The problem with selling your product to big companies: Middle men. The people who buy your products aren’t the same ones who use your products.
That disconnect is terrible for your business. You wind up making and selling products to appeal to people who aren’t using them. And that means you aim to impress the wrong people.
Let’s say you’re a gym owner trying to sell memberships. When you sell a big corporate client, you’re dealing with one individual at that company – and that may be a person who never even works out! So you impress this guy with nice dinners, tickets to the big game, fancy talk, brochures, lists of your equipment, and promises of low prices. You sell him on the sell, not on the product.
On the other hand, when you sell individual memberships to one person at a time, you sell your product. If your treadmills are always broken or your instructors are lame, individuals will go somewhere else. If everything’s great, people will stick with you and tell their friends. Your success is linked to the quality of what you make, not how well you wine and dine some guy in purchasing.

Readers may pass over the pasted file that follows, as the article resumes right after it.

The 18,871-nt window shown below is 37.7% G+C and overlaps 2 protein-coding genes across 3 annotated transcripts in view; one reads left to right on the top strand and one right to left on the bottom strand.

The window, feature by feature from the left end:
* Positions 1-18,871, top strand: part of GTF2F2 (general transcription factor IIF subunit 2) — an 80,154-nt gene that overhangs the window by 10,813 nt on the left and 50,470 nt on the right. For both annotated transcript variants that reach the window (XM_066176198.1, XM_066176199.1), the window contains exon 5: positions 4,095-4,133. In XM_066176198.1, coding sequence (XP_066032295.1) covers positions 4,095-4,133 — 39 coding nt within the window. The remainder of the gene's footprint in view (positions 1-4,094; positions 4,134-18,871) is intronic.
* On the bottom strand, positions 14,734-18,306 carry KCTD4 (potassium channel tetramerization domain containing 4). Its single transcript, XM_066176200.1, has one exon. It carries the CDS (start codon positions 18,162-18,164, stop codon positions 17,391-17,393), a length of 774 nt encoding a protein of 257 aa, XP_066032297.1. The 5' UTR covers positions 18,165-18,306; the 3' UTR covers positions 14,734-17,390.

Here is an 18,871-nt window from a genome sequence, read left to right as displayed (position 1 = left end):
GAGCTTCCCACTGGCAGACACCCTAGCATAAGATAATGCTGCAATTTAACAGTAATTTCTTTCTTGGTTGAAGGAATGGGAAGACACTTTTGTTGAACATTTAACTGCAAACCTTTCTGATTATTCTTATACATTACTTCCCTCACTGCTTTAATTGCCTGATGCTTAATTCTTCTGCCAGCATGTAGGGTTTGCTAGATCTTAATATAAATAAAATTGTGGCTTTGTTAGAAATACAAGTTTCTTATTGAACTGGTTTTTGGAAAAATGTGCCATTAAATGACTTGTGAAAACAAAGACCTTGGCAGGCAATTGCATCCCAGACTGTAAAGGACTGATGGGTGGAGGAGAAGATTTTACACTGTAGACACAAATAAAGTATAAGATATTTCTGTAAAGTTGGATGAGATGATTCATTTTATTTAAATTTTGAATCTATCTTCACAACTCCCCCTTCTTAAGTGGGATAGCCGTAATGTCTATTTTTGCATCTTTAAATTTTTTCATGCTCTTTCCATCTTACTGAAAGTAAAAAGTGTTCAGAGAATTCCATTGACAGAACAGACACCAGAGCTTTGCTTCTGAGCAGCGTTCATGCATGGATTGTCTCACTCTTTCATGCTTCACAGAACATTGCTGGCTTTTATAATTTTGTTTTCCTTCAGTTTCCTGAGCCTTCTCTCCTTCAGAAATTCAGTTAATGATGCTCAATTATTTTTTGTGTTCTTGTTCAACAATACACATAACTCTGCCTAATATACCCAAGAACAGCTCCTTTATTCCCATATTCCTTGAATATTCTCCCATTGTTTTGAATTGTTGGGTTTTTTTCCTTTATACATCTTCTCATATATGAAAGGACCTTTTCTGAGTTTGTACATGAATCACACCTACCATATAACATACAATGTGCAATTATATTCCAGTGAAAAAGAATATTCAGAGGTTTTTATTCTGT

You want your success to be aligned with the quality of your products, not the quality of your promises. And the best way to do that is to build for small companies (1-10 people) or individuals who aren’t aligned with any company — freelancers, independent contractors, people building their own business during nights/weekends, etc.